In this scheme, “excess” panel capacity is put to work in two basic situations that revolve around marginal light conditions. At sunrise, the sooner a panel can get on board with any voltage above that of the battery, the sooner charging will begin. For fixed panels, a larger panel will generate more output than a smaller one, and do so earlier and throughout the morning. At noon, there is no advantage and the excess panel power is trimmed off. In late afternoon the advantage returns. It’s the same for poor sky conditions. Use a big enough panel, and you can charge fully instead of just nudging the battery a little. This really comes into play in the Pacific Northwest or upper Midwest, where prolonged lack of sun can be an issue. If your battery pack does the job and is as large as you care to use for space, weight or cost reasons, but isn’t big enough to cope with two days of overcast, then upgrading one component to carry you through usually means upgrading all three. With the Morningstar at least, you have the option to add only another solar panel, so that poor-weather recharging works better. Since the problem disappears in full sun, it makes little sense to pay for and fix what ain’t broke. Interesting, no? There are technical spec limitations on matching controllers to panels for this duty, but Morningstar offers what they call an “MPPT Technology Primer” in PDF format that covers this whole topic well. A caution: don’t try this at home, folks, not without a Morningstar controller and a willingness to follow instructions about matching limitations.
Aside #2: I’ve come across forum complaints about how hot pop-up truck campers like the Four Wheel and ATC can get in full Southwest sun. That thin tent fabric seems to let the heat radiate through, which is why both campers offer a form of interior liner. It’s not so much insulation as creating a dead air space in front of it. I’ve noticed that my camper stays cool as long as the top is lowered, which lets its sidewall and roof insulation come into play. Raise the top, and you can feel the heat jump up from its overnight low. I believe there’s a heat gain with the roof raised, but my doubts as to its violence are beginning to creep in.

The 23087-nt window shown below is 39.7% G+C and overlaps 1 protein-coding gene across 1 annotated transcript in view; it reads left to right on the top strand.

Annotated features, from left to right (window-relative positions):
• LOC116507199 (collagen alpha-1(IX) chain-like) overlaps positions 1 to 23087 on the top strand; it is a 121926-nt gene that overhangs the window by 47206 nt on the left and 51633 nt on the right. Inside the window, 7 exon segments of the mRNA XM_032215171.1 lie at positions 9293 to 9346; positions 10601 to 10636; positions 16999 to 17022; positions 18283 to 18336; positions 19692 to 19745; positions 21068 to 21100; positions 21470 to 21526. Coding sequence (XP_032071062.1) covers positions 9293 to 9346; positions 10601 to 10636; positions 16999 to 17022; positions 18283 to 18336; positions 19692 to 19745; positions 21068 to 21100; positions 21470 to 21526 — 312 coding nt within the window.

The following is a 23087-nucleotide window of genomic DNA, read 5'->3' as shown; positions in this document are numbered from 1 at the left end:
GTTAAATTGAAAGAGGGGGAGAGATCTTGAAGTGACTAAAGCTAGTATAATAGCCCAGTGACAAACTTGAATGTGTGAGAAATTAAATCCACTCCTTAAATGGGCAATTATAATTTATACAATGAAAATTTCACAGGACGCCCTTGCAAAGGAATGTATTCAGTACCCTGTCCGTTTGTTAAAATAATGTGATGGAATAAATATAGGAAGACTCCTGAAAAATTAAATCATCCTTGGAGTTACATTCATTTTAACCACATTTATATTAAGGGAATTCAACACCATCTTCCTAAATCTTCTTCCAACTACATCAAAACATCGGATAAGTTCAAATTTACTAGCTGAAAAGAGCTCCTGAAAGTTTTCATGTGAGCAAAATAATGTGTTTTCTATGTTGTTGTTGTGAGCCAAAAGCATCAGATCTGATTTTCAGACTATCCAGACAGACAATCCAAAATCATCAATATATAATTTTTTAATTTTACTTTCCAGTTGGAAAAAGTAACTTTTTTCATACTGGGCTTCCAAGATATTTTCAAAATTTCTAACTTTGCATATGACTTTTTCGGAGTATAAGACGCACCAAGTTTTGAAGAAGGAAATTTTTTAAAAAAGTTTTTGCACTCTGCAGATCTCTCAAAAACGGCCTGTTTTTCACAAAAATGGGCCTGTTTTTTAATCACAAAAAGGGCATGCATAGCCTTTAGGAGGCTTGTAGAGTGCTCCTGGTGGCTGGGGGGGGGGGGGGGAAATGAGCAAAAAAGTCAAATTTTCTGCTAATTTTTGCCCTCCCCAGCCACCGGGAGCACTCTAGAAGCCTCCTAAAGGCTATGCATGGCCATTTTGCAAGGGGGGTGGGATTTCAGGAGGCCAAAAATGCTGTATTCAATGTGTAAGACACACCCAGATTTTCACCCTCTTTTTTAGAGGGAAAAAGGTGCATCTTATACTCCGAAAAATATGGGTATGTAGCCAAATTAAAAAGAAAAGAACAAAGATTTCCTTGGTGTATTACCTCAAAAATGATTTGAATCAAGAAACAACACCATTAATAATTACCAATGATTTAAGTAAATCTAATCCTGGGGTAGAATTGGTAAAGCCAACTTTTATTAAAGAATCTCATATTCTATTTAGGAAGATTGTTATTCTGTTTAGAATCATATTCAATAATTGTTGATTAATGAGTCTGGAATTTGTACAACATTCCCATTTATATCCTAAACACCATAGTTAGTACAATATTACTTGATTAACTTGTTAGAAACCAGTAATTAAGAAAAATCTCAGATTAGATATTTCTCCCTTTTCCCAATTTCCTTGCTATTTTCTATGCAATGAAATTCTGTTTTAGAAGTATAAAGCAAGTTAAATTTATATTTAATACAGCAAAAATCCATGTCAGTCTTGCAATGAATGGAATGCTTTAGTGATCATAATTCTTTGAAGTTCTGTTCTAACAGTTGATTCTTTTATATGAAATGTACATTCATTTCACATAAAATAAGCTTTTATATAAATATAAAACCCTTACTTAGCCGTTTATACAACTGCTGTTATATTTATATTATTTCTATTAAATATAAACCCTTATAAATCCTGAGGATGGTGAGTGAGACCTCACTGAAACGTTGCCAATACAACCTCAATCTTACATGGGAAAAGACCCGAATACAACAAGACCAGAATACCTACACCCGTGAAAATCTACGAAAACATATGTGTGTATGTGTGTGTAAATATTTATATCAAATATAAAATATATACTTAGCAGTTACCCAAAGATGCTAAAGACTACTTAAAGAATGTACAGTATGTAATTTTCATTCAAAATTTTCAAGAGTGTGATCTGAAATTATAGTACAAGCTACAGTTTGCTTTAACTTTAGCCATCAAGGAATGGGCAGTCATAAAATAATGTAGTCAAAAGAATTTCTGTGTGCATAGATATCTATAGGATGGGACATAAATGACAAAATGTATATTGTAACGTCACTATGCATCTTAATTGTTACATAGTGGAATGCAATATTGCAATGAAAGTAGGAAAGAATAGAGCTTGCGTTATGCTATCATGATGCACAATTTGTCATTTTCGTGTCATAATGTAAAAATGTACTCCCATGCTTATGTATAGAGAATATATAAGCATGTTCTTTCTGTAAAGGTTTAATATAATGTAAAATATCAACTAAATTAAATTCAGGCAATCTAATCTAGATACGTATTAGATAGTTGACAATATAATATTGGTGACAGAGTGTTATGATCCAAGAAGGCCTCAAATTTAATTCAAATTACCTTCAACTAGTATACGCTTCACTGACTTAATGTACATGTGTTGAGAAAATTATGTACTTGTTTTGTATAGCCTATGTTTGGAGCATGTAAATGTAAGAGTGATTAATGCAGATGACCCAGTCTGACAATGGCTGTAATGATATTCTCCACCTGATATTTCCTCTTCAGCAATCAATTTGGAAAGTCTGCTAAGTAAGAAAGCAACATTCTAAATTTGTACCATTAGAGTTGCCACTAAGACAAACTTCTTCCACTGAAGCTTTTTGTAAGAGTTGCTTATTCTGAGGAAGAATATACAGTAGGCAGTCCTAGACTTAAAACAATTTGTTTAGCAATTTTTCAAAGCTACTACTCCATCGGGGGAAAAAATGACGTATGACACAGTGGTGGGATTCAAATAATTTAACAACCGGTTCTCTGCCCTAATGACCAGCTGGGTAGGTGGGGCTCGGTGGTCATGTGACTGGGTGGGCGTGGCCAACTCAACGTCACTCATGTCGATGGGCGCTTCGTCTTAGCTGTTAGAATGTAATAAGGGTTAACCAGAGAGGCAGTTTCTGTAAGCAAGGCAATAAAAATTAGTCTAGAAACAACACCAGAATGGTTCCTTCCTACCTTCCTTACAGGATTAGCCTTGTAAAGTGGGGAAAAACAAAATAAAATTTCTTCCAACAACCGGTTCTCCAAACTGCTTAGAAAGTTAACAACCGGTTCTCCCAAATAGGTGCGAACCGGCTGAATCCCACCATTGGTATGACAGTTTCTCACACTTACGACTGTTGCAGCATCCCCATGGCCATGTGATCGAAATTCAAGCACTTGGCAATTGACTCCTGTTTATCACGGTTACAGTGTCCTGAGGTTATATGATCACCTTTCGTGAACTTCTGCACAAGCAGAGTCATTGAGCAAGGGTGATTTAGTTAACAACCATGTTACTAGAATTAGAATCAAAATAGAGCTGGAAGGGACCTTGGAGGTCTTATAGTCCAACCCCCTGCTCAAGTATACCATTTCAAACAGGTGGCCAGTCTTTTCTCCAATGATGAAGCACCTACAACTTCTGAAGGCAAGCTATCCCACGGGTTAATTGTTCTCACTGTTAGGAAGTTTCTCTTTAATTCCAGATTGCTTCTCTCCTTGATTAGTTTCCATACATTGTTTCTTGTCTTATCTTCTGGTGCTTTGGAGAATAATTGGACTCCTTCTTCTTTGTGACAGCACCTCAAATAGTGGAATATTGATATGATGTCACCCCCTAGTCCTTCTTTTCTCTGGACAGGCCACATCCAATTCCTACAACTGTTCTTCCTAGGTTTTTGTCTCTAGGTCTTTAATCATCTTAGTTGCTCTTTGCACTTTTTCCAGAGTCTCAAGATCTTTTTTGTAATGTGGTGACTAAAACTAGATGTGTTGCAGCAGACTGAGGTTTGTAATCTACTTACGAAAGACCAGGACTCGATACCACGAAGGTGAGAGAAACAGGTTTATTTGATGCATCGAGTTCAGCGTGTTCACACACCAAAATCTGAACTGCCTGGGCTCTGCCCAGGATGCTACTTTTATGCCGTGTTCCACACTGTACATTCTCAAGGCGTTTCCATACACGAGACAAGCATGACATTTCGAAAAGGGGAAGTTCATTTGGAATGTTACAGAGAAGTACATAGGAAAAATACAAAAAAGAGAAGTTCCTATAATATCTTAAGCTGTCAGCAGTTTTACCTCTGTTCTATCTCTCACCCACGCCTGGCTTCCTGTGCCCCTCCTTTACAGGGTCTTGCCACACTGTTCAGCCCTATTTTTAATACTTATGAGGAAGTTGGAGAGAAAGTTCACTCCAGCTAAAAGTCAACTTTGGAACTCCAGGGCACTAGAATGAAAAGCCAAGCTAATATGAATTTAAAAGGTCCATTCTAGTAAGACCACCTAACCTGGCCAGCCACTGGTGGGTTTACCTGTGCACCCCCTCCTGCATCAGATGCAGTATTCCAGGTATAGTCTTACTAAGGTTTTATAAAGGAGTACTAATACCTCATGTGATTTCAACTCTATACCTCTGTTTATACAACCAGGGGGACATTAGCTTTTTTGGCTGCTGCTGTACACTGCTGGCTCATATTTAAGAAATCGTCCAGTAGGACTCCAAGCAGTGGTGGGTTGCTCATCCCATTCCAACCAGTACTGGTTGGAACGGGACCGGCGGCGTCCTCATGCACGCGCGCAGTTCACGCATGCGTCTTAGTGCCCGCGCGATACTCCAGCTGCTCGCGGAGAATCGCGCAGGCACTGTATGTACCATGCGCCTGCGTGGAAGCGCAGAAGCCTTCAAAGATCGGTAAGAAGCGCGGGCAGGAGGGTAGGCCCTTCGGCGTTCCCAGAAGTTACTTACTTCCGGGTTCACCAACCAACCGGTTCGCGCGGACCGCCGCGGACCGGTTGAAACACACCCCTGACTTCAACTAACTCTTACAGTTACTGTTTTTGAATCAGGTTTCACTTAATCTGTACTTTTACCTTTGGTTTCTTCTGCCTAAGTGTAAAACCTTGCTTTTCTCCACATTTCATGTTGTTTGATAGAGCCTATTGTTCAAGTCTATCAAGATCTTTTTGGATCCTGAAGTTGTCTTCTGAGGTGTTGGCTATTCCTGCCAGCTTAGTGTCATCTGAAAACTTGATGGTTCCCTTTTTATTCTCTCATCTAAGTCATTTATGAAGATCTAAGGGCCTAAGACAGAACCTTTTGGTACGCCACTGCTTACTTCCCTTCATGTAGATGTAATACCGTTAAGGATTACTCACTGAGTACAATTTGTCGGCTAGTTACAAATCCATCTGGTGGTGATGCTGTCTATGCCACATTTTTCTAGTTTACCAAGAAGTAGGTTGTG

It started when I went out to check the fridge thermostat adjustment in the Intrepid yesterday. It was 3 PM, 86 degrees ambient temperature. I’d been sweating in the Defiant, which was wide open at 92 degrees. Yet it was only 88 in the Intrepid, which was closed up except for two window shades on the shaded side. Odd. There was no air circulation at all, but it had climbed only 2 degrees? I assumed it would be like the hot box at an Arkansas state prison camp.
The next day I checked the fridge again at 2 PM. This day was 88 degrees ambient. It was an unpleasant 94 in the Defiant, which had remained closed up just like the truck camper until that point, windows shaded. It was 89 in the Intrepid, also closed up. By 4 PM, ambient had dropped to 87, the Defiant had increased to 97, and it was 92 in the Intrepid. Why the disparity between the two RVs? Perhaps the window shading style of the Intrepid is better at preventing a circulating hot air source, though this only applies to the windows in the tent section. The lower glass windows have curtains. The door window shade was up, letting in afternoon direct sun. It’s hard to imagine through-airflow as boosting heat more than sealing off does, after a day of sun on that tarp.
I don’t know, but maybe I’ll get a clue once I hit the road. Until then, I suspect “they doth protest too much”. Try a round in the Defiant travel trailer!
…Now, to work on the ground panel storage rack.